There are several keys to getting this stuff to shoot. The rifle needs to be throated properly, as these are much longer bullets than the 175 SMKs and they are not necessarily seated to mag length. You need at least an 11-twist barrel, a 10-twist would probably be even better. Lastly, you need some luck. For anyone that doesn't reload, the only choice is really to test fire commercially available ammunition until you find something that shoots well out of your setup. The same is true for so-called commercial "match" ammunition, except there are a lot fewer choices. So you might need some luck that one of the loads with a good, high BC bullet will actually shoot well in your rifle. I was lucky, the AB 175 OTM stuff shot like a laser in my rifles. The current offerings with 185 Jugs or 200.20X bullets may be a little more finicky. You simply have to try it. Be aware that these loads will likely also be somewhat slower than handloads prepared with the same bullets.
The bottom line is that it's difficult to win in F-TR these days, even at the local level. Any bit of edge you give up means it will only be that much harder, and that your wind calls will have to be that much better than everyone else's in order to post a winning score. Not reloading means giving up quite a bit to your competitors. You can minimize how much you're giving up if you can find a quality commercial match ammunition loaded with a decent bullet like the 185s or 200.20Xs. But there will still be a disadvantage associated with using commercial ammunition. If I were going to do it again, I'd do exactly what I described above and find something with a decent BC bullet to shoot. However, there is one other important factor...Quality commercial ammunition loaded with high BC bullet is EXPENSIVE. Making the transition to reloading your own isn't all that difficult and won't cost you much more in the long run than buying expensive commercial ammo.
It’s not recommended but people do it. I’ve never seen anyone break about 585 at mid range. And that’s not good enough to win a decent sized local club match. TR has gotten much more competitive in the last couple years. I’m not going to show up with a rifle that can’t hold consistent 5 shot groups under 3/8 MOA. That’s tough to pull off with factory ammo- even the expensive stuff.
By the time you shoot a few matches, you will have spent enough money on factory ammo to get some reloading gear. (Don’t bother with cheap factory ammo. That’s a waste of time, money, and effort. It will only frustrate you).
Compete no, participate yes...
Wow, thanks for a batch of great replies.
Get f-open rifle built in 6.5 cm particularly for 147s, hopefully with ability to use from 139s to 150s???
Try out some of the plethora of commercial and semi-custom 6.5cm options with good bullets and hope to get lucky.
Be prepared to go to custom loading or man up and do the damned work myself at some point
fyi - My idea of 'compete' would be to be able to finish in the top half at regional level midrange.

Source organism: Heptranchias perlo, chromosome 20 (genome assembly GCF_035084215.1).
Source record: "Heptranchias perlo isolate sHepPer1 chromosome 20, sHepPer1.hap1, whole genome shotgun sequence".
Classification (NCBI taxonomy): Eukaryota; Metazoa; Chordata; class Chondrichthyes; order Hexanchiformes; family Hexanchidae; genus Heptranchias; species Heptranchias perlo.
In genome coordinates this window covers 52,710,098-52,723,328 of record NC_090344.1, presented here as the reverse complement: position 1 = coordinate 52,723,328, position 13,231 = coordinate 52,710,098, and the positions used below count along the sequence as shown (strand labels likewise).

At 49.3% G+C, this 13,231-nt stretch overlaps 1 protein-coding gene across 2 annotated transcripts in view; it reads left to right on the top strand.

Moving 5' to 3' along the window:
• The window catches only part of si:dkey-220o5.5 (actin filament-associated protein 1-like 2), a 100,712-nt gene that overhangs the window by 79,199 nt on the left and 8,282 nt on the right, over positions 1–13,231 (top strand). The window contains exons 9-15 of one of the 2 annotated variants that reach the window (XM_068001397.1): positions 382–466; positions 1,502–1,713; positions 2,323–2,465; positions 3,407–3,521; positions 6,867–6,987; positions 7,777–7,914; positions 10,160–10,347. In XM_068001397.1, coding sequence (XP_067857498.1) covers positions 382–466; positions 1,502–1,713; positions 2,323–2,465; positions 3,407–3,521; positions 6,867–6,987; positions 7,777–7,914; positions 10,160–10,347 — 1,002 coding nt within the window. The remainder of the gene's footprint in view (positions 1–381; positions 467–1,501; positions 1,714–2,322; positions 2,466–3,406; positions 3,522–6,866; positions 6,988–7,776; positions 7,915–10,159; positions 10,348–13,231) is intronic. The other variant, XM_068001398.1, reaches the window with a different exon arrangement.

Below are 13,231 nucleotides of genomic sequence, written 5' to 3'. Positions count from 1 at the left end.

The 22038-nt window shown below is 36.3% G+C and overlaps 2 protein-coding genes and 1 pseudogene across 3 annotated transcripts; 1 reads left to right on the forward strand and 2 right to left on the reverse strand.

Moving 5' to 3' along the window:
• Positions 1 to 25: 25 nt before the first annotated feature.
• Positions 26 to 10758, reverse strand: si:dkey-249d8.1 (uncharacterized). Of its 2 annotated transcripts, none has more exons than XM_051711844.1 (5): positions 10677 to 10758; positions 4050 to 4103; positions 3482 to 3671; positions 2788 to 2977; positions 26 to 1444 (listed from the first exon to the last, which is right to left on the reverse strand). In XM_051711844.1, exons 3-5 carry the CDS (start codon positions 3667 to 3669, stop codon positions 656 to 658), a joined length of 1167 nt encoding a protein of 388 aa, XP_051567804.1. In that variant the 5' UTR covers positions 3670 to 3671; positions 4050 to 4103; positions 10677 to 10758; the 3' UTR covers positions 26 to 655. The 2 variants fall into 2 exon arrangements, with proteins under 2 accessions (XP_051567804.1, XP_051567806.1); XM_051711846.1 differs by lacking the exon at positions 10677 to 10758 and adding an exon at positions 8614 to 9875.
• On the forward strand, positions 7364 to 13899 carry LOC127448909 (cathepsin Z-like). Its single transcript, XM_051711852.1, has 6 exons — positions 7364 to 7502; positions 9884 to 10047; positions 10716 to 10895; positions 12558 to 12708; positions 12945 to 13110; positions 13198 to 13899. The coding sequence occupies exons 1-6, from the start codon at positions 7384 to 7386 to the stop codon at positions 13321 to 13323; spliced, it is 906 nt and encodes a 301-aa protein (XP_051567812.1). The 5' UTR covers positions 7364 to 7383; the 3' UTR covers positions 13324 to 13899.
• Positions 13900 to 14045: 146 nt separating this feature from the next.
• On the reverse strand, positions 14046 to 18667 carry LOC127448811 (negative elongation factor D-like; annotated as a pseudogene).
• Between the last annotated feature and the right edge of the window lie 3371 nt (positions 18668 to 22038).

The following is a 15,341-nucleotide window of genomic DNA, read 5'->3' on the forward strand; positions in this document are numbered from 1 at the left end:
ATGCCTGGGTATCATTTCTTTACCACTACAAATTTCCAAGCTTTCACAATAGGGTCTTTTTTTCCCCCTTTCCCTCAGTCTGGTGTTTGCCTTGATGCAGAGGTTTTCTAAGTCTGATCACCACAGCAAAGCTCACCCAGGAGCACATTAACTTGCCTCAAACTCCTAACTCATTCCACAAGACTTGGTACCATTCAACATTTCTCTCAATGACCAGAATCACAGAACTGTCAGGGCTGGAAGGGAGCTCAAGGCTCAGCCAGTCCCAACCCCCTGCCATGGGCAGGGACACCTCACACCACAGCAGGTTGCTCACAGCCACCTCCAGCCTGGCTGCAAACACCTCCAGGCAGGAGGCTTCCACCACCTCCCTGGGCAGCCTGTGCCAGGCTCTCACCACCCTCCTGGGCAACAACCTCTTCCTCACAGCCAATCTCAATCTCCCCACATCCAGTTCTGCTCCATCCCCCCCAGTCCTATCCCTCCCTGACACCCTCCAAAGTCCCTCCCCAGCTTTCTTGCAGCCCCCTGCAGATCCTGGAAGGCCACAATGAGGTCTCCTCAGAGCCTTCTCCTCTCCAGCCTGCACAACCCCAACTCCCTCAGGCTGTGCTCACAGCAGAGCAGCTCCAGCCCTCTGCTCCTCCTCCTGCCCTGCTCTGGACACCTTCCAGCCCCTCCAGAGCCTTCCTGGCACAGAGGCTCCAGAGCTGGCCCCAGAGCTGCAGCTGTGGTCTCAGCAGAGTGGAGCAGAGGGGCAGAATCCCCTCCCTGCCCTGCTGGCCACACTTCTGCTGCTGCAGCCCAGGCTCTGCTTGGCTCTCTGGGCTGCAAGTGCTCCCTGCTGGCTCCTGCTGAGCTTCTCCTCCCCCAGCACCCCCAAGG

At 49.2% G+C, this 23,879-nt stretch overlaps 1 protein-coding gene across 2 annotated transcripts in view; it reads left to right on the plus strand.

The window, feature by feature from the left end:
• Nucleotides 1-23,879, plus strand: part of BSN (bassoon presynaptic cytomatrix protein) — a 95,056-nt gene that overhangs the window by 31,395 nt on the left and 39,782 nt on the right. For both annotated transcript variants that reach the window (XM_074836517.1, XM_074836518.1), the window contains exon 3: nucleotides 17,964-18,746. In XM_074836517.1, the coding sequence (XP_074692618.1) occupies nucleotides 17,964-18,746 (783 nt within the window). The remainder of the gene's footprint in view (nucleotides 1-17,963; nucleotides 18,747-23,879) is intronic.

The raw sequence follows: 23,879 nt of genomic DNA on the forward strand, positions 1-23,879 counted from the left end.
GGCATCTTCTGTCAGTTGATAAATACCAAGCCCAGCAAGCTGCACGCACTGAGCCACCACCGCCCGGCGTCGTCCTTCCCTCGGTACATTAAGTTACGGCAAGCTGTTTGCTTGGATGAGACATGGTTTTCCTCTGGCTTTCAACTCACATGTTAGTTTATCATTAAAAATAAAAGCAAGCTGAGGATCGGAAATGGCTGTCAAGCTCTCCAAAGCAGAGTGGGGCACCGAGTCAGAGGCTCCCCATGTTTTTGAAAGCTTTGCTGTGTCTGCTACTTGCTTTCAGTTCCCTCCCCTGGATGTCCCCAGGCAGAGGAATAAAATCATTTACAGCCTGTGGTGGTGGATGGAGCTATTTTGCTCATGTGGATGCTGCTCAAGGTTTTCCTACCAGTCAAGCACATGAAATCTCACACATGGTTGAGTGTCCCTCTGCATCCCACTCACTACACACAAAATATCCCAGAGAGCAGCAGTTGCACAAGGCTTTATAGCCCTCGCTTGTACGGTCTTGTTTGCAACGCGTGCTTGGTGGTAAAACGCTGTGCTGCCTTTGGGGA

I want to shoot 1000 at least once in my life, maybe once a year, unless I magically get hooked on it.
I shot with a new shooter who had a custom 6 Creedmore built and was using Hornady factory ammo.
Make no mistake, he was competitive and there were some national level shooters there.
I scored for the fella and was impressed with what he was accomplishing.
Oh you will get hooked!! But you will enjoy every minute of it! When you get your first X it’s all over! You will officially be brought over to the dark side, LOL! Enjoy!
Might take a look at this option...
Lol, I was looking at them yesterday.
Are you recommending them or just noting they exist?
For fun, works just fine. For winning/placing or even getting reliably anywhere near mid-pack, no chance.
Haven't used them myself, but a fellow I know from a class I helped with ended up going that route, and seemed pretty happy with the results.
I think you could get High master at 600 with a 6.5 with factory ammo. Invest in a nice rest setup like Sinclair competition and the correct rear bag.
However there’s a difference between making hm and winning. Big matches and even the club level matches there’s going to be a bunch of people in the 595+ which is going to be hard to do with factory ammo.
Also wouldn’t be that hard to get set up reloading if you’re only doing a couple calibers. Match grade rifle ammo being 2$ a pop it doesn’t take long to save money and get better ammo along the way. Wilson seater, Harrels sizer used rcbs press and a priming tool like from frank ford plus the frank ford 20$ scale and you’re pretty well set. That’s going to pay for itself within a couple matches. Then add on other stuff like trimmers and what not as you get deeper in.
You're going to spend as much in factory ammo over the life of your first barrel as a decent reloading setup would cost you. Where are you located? If you're in the CenTex area I'd be happy to let you borrow a rifle and I'll provide ammo to shoot an LR match.
I have a hard enough time as getting to the 590s at an LR match (I've never done it; and I'm about 8-9 months into F-Class), and I'm doing all sorts of fancy reloading things. I just can't imagine doing it with factory ammo.
Lastly, that plan to build a 6.5CM while logical probably won't work out too well in the long run. Unless you stick to one brass mfg, a mixed bag of cases won't do you much good (you could sell them I guess). For LR work, you ideally want to be standardized one one specific brand of brass, and it needs to very uniform (i.e. Lapua, Peterson, Norma, etc.)
I agree very much with the 'you'll participate, but you won't be competitive' crowd. The guys consistently turning in 590+ scores in LR usually have LOTS of money in their rig(s), an untold amount of money in their reloading setups, and upwards of 20-30 shot out barrels to their name (at a minimum)....and that's just the equipment/variable removal aspect of it; you're still got to out wind-read guys who'll have 5-30 more years experience doing it.
If you want to 'get serious' about F-Class, F-T/R is probably cheaper, and has a clearer path (from an equipment perspective) to winning matches...however being limited to .308 and .223 will mean your scores are going to be lower than the F-Open guys (you could be a F-Class savant, and whoop the whole field with an F-T/R rig, but it's unlikely).
F-Class is one long expensive lesson in the age old adage "Buy Once - Cry Once". You can tip-toe your way into it for sure, but it'll be more expensive in the long-run if you decide you want to try and shoot with the best HMs.